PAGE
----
For many years, New Dream has promoted Buy Nothing Day as an alternative to Black Friday’s shopping madness. While the majority of folks seem to appreciate this action, we did receive some flack from others believing that such an endorsement translated to our organization being “anti-consumerist.” I can understand how on the surface, something titled “Buy Nothing Day” could be seen as such, but when you delve into the issue of why an action like this can be a useful tool for reflection, you see there is a bigger issue at hand.
I like to use the example of jewelry commercials that start about mid-November and don’t stop until 12:01 a.m. on February 15 to talk about what’s wrong with our consumer culture. These commercials portray all women as petty, simple-minded hens who see shiny things and are subsequently hypnotized into feeling some sort of self-worth in addition to superiority over other women; men are shown as uncreative morons who find it easier to buy a mass-produced item than express actual feelings about their so-called loved one.
Clearly, these commercials work to some degree, because the same ones show up year after year. But people, we don’t fit into these absurd cookie-cutter stereotypes really . . . or do we?
Year after year, stores gear up for Black Friday (given this name because it was traditionally the day stores would leave the yearly debt behind—the red—and enter into profit—the black) with advertisements promising huge savings and deals. Every year it seems like stores are opening earlier and earlier—they can’t seem to open early enough! In my hometown, people were camped out on the evening of Thanksgiving outside of a big box electronics store because the first 20 people in the door at 5:00 a.m. would get extra-special-major-huge discount savings on new televisions.
I heard this news from family members who had driven by this scene on their way to my parents’ house for dinner; there we were enjoying one another’s company while breaking bread together—something I know I associate as a major part of the holidays—while others were instead . . . waiting to spend money?
But the news I heard the next morning shocked me to the core, as I’m sure it did to you as well. Thirty-four year old Jdimytai Damour, a 6-foot-5, 270-pound temporary security guard at a Wal-Mart on Long Island, NY, was trampled to death by the mob of 2,000 shoppers that stormed through the doors at 4:55 a.m., unable to wait for the official opening time five minutes later.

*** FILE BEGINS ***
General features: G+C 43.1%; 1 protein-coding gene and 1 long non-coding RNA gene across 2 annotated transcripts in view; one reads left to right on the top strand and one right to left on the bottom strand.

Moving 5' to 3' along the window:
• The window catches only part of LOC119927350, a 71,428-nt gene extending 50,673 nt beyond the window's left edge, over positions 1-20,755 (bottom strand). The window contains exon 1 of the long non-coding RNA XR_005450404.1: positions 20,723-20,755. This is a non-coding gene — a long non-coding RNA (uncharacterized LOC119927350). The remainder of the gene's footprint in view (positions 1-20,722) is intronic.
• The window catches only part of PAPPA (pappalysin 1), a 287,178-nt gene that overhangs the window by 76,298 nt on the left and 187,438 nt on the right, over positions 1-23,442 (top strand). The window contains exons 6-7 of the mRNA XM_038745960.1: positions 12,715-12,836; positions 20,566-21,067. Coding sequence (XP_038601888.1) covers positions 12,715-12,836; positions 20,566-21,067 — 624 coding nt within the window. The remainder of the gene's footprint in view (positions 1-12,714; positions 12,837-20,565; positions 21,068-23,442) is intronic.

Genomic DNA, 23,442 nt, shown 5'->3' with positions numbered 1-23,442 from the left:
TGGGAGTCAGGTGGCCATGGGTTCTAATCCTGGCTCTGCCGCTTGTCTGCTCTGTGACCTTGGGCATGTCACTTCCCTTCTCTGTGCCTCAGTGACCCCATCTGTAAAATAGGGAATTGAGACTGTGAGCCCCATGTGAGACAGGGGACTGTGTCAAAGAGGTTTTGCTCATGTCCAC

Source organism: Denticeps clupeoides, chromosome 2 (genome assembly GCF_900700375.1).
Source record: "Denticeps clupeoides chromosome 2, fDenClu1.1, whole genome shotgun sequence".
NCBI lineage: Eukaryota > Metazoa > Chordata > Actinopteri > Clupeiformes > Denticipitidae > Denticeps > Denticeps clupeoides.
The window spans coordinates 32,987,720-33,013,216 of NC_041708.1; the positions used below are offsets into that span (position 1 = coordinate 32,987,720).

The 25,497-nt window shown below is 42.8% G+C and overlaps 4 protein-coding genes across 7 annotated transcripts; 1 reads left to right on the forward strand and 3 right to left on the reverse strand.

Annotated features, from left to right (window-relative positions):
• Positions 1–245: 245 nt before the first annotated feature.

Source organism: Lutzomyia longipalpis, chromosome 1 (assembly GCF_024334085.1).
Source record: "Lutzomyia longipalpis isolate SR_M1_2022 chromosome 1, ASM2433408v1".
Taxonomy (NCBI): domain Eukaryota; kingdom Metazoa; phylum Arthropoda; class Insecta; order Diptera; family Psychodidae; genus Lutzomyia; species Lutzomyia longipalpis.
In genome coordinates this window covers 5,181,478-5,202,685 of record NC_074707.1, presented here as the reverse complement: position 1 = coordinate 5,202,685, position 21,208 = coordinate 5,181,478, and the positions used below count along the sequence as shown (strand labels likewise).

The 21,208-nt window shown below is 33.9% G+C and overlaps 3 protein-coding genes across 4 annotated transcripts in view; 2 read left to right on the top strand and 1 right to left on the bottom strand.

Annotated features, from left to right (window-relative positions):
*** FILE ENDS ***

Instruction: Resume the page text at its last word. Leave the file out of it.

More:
And worse yet: when the store announced that it had to close because an employee had died and investigation was required, shoppers refused to leave, continued shopping, and were described as acting like “savages.” As Michelle Singletary wrote in the Washington Post, “there's no question the people in that New York crowd lost their humanity in the quest for a bargain.” This is our rock bottom as a consumer culture.
The idea behind Buy Nothing Day is to get people to stop and reflect why it is that they are buying stuff in the first place. New Dream has never said don’t buy; our mission has always been to shift and reduce consumption in order to protect the environment, promote social justice, and enhance quality of life. We’ve been trying to help you simplify the holidays for years now because when we hear you talk, most of you wish this time of the year was easier.
In November 2005, 25 percent of Americans felt concerned about paying off their holiday expenses on their credit cards; that was three years ago, before we were in a recession, before people started losing their homes in droves, before unemployment rates seemed to hit record highs on a monthly basis. I can only imagine what that statistic were to be if we asked today. (Average household credit card debt, according to the Consumer Federation of America, is $7,430, fyi.)
So let me ask you: why are you buying all this stuff? And do you really think that all this stuff is going to be the reason for your loved ones’ joy this holiday season?
According to the National Retail Federation, 172 million shoppers (up nearly 30 million from last year) each spent an average of $372.57 this year over Black Friday weekend. We understand that for those of you who do want to buy stuff, you see the deals and you want in. We also understand that there are those of you that believe that shopping is the best way to stimulate the economy. But what we’re hoping to get across is that there’s always a more conscious alternative if you are willing to look beyond what is force-fed to you by the big box stores and the advertisers.
I know I haven’t met the vast majority of you, gentle readers, but I bet you are not the cookie-cutter stereotypes described above from the jewelry commercials. Think about what’s really important to you about this holiday season. Think ahead to a few months from now when you reflect on the 2008 holidays—what will be the moments that stick out to you as the happiest?
I’ll share with you my favorites about Christmas (as surveys have shown I love Christmas more than any other Muslim): I love the singing, the tree decorating (particularly putting up the handmade ornaments from public school days), and playing Boggle with my best friends from growing up while eating sugar cookies.
Now it’s your turn. Think about your favorite parts and work to make those the centerpiece of this season instead of what the stores are telling you should be the most important.
For more information about Simplifying Your Holidays, check out New Dream’s Simplify the Holidays resources.